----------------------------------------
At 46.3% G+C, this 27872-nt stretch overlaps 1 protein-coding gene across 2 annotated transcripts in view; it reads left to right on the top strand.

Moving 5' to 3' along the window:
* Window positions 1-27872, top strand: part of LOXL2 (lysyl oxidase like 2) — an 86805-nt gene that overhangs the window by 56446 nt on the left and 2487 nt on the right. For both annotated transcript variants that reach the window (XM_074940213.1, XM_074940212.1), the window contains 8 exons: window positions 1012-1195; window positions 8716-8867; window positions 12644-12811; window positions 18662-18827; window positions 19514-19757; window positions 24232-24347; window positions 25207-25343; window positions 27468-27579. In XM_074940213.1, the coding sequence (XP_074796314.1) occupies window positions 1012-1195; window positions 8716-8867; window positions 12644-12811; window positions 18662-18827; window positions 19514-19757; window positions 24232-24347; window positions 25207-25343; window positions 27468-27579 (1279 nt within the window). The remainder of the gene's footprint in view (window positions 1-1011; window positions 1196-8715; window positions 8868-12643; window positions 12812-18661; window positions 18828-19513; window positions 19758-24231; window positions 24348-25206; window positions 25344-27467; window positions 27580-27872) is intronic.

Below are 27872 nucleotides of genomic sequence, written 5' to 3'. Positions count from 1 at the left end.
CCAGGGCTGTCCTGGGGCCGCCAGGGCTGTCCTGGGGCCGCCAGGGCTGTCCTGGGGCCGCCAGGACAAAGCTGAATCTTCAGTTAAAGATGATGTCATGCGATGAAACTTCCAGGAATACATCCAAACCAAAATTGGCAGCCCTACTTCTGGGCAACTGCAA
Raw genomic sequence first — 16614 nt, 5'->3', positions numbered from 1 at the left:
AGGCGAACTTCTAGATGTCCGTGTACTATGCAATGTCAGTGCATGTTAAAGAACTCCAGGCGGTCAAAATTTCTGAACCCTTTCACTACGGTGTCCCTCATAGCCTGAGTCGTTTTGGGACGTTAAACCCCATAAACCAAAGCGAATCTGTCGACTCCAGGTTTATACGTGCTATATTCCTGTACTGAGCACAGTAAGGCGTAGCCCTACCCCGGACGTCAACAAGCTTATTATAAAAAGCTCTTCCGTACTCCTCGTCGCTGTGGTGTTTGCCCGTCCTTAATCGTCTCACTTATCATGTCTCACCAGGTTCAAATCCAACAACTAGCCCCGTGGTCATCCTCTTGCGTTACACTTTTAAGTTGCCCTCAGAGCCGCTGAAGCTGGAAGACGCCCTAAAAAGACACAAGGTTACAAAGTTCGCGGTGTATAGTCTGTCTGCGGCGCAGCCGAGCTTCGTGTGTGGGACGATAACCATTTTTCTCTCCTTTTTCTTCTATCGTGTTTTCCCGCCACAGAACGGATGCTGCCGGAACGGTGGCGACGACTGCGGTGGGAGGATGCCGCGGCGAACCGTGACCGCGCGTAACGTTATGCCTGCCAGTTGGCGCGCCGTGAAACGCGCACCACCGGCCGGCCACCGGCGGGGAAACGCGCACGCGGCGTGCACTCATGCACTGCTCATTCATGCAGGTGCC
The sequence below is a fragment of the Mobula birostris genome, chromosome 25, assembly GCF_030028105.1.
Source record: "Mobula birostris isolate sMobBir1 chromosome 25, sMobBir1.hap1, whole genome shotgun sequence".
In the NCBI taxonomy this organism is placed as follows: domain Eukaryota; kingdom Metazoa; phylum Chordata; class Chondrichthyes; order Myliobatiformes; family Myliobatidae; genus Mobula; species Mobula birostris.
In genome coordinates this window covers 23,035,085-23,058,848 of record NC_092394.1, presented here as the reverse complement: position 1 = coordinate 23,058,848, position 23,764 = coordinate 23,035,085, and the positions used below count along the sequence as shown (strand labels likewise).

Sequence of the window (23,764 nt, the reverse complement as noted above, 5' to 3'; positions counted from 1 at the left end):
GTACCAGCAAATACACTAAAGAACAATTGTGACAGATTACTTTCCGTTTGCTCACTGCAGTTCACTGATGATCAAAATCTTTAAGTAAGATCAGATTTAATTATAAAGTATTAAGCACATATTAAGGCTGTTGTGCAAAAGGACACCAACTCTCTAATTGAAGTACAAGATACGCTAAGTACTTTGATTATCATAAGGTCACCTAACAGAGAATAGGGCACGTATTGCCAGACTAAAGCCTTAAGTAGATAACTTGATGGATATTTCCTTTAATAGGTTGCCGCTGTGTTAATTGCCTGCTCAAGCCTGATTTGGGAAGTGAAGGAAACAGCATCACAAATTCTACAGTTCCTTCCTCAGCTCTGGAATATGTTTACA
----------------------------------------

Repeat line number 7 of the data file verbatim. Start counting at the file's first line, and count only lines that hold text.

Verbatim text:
AGGCGAACTTCTAGATGTCCGTGTACTATGCAATGTCAGTGCATGTTAAAGAACTCCAGGCGGTCAAAATTTCTGAACCCTTTCACTACGGTGTCCCTCATAGCCTGAGTCGTTTTGGGACGTTAAACCCCATAAACCAAAGCGAATCTGTCGACTCCAGGTTTATACGTGCTATATTCCTGTACTGAGCACAGTAAGGCGTAGCCCTACCCCGGACGTCAACAAGCTTATTATAAAAAGCTCTTCCGTACTCCTCGTCGCTGTGGTGTTTGCCCGTCCTTAATCGTCTCACTTATCATGTCTCACCAGGTTCAAATCCAACAACTAGCCCCGTGGTCATCCTCTTGCGTTACACTTTTAAGTTGCCCTCAGAGCCGCTGAAGCTGGAAGACGCCCTAAAAAGACACAAGGTTACAAAGTTCGCGGTGTATAGTCTGTCTGCGGCGCAGCCGAGCTTCGTGTGTGGGACGATAACCATTTTTCTCTCCTTTTTCTTCTATCGTGTTTTCCCGCCACAGAACGGATGCTGCCGGAACGGTGGCGACGACTGCGGTGGGAGGATGCCGCGGCGAACCGTGACCGCGCGTAACGTTATGCCTGCCAGTTGGCGCGCCGTGAAACGCGCACCACCGGCCGGCCACCGGCGGGGAAACGCGCACGCGGCGTGCACTCATGCACTGCTCATTCATGCAGGTGCC